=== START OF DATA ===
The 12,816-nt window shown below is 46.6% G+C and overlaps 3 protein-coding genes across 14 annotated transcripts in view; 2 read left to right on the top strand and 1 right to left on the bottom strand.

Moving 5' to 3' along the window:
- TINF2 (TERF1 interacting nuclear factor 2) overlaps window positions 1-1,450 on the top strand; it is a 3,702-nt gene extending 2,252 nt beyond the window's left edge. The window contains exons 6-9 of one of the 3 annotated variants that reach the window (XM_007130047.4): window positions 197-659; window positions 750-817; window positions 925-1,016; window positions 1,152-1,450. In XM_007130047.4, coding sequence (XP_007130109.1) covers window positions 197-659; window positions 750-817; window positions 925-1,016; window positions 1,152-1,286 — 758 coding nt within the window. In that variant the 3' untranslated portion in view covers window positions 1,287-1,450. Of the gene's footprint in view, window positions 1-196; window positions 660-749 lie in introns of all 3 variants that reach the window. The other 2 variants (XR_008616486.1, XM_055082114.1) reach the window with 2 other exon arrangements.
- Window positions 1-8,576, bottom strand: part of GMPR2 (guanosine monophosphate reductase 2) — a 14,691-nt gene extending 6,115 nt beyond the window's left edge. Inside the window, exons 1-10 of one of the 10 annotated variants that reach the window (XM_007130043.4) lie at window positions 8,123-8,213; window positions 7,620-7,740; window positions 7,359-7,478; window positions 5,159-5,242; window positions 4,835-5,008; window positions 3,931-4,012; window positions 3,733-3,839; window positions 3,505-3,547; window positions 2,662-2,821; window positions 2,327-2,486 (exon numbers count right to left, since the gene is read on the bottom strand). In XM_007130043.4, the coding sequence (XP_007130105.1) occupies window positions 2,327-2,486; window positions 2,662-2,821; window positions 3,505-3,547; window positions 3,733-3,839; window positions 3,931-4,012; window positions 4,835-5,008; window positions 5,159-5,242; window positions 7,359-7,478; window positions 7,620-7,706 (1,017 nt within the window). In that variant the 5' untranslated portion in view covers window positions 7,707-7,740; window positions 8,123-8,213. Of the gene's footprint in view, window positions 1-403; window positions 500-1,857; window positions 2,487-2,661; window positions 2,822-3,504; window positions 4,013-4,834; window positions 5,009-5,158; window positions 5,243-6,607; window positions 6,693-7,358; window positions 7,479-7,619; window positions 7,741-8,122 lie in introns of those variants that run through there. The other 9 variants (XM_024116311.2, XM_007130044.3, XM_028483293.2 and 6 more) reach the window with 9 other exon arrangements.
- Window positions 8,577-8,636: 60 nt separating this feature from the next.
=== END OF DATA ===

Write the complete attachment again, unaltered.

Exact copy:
The 12,816-nt window shown below is 46.6% G+C and overlaps 3 protein-coding genes across 14 annotated transcripts in view; 2 read left to right on the top strand and 1 right to left on the bottom strand.

Moving 5' to 3' along the window:
- TINF2 (TERF1 interacting nuclear factor 2) overlaps window positions 1-1,450 on the top strand; it is a 3,702-nt gene extending 2,252 nt beyond the window's left edge. The window contains exons 6-9 of one of the 3 annotated variants that reach the window (XM_007130047.4): window positions 197-659; window positions 750-817; window positions 925-1,016; window positions 1,152-1,450. In XM_007130047.4, coding sequence (XP_007130109.1) covers window positions 197-659; window positions 750-817; window positions 925-1,016; window positions 1,152-1,286 — 758 coding nt within the window. In that variant the 3' untranslated portion in view covers window positions 1,287-1,450. Of the gene's footprint in view, window positions 1-196; window positions 660-749 lie in introns of all 3 variants that reach the window. The other 2 variants (XR_008616486.1, XM_055082114.1) reach the window with 2 other exon arrangements.
- Window positions 1-8,576, bottom strand: part of GMPR2 (guanosine monophosphate reductase 2) — a 14,691-nt gene extending 6,115 nt beyond the window's left edge. Inside the window, exons 1-10 of one of the 10 annotated variants that reach the window (XM_007130043.4) lie at window positions 8,123-8,213; window positions 7,620-7,740; window positions 7,359-7,478; window positions 5,159-5,242; window positions 4,835-5,008; window positions 3,931-4,012; window positions 3,733-3,839; window positions 3,505-3,547; window positions 2,662-2,821; window positions 2,327-2,486 (exon numbers count right to left, since the gene is read on the bottom strand). In XM_007130043.4, the coding sequence (XP_007130105.1) occupies window positions 2,327-2,486; window positions 2,662-2,821; window positions 3,505-3,547; window positions 3,733-3,839; window positions 3,931-4,012; window positions 4,835-5,008; window positions 5,159-5,242; window positions 7,359-7,478; window positions 7,620-7,706 (1,017 nt within the window). In that variant the 5' untranslated portion in view covers window positions 7,707-7,740; window positions 8,123-8,213. Of the gene's footprint in view, window positions 1-403; window positions 500-1,857; window positions 2,487-2,661; window positions 2,822-3,504; window positions 4,013-4,834; window positions 5,009-5,158; window positions 5,243-6,607; window positions 6,693-7,358; window positions 7,479-7,619; window positions 7,741-8,122 lie in introns of those variants that run through there. The other 9 variants (XM_024116311.2, XM_007130044.3, XM_028483293.2 and 6 more) reach the window with 9 other exon arrangements.
- Window positions 8,577-8,636: 60 nt separating this feature from the next.